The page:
Tuesday, December 14, 2010

The Department of (Arbitrary) Education

by Jonathan Robe

A former Department of Education official once remarked that the Secretary of Education possesses essentially unlimited power to make and enforce rules with which colleges receiving federal funds must comply. I was reminded of this comment while perusing the Code of Federal Regulations (I've got to do something entertaining when I'm having difficulty falling to skeep at night). Anyway, I came across this gem in Title 34, Chapter VI of the Code (my emphasis):
§ 668.14 Program participation agreement.
(a)(1) An institution may participate in any Title IV, HEA program, other than the LEAP and NEISP programs, only if the institution enters into a written program participation agreement with the Secretary, on a form approved by the Secretary. A program participation agreement conditions the initial and continued participation of
an eligible institution in any Title IV, HEA program upon compliance with the provisions of this part, the individual program regulations, and any additional conditions specified in the program participation agreement that the Secretary requires the institution to meet.
Now if my reading of this section is correct (and based on the comment I mentioned above, I think that it is), it seems to be unduly granting overly broad and arbitrary power to the Secretary of Education such that, potentially, the Secretary can legally treat individual institutions quite differently in terms of the conditions to which each one must adhere. As we're seeing in the context of new or recently proposed rules such as gainful employment, that appears to be what is, and has been, happening.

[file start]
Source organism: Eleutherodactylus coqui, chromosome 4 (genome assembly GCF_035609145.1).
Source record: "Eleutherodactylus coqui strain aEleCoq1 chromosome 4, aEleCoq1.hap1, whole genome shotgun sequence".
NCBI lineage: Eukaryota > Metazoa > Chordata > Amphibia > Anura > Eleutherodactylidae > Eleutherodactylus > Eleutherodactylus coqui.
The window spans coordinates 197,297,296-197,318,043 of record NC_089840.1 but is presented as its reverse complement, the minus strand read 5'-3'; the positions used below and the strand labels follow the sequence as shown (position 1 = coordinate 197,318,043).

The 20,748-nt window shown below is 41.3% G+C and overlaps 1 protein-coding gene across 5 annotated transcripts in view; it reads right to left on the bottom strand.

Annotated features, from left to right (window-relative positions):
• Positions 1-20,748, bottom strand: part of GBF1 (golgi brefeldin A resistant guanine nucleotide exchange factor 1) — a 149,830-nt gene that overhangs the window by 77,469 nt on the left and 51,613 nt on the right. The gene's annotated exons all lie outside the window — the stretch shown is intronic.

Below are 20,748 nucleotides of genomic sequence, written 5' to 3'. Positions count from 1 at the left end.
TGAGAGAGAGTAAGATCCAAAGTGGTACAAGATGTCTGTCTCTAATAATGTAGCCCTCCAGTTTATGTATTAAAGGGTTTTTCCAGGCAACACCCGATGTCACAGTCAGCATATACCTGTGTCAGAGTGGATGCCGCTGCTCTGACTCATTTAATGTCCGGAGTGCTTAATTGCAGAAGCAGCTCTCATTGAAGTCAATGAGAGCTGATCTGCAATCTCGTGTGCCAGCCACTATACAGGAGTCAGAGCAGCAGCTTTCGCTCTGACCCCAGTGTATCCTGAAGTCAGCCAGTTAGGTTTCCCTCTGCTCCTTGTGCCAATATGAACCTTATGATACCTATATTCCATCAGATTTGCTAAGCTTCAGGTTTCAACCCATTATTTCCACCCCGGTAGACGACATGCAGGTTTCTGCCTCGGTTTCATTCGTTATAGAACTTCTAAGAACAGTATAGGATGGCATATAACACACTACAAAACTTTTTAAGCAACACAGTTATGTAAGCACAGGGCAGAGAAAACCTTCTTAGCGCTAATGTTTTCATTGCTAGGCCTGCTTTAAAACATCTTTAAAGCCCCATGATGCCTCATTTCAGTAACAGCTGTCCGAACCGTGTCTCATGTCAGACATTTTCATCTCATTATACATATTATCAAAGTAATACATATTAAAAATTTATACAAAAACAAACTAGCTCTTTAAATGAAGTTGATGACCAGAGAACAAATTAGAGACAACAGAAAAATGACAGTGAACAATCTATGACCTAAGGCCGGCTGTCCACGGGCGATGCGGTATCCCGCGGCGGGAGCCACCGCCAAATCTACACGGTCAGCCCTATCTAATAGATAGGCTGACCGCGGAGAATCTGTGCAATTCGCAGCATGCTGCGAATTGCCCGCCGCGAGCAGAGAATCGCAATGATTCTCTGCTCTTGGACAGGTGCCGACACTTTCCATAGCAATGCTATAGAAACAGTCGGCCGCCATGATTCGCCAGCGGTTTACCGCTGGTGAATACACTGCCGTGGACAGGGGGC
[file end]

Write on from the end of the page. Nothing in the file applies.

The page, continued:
1 comment:

Glen S. McGhee said...

PPAs need to be taken with a grain of salt.

I once asked a dept of ed official about the level of compliance with the drug abuse prevention program requirements for colleges in the PPAs, and she told me the community colleges did not comply.

PPAs also state that, as part of the agreement that allows schools to receive Title IV funds, the school agrees to follow all of the accrediting requirements. Ha!

While I am not a legal scholar, it is certainly plausible that PPA requirements inserted by the Secretary must conform with the powers and duties of the Department of Education Organization Act (1979), HEA, etc., as well as the intent of Congress: just look at how quickly Congress clipped the wings of Sec. Spellings when she tried to (merely) start a review of accreditation.

There is always a larger context, and a broader view, I have found, for these kinds of things.

BTW. Get a copy of the PPA for your favorite college (if they let you have it), and you will learn why most, if not all, of the False Claims Act suits (FCA or whistleblower's suits) against schools fail.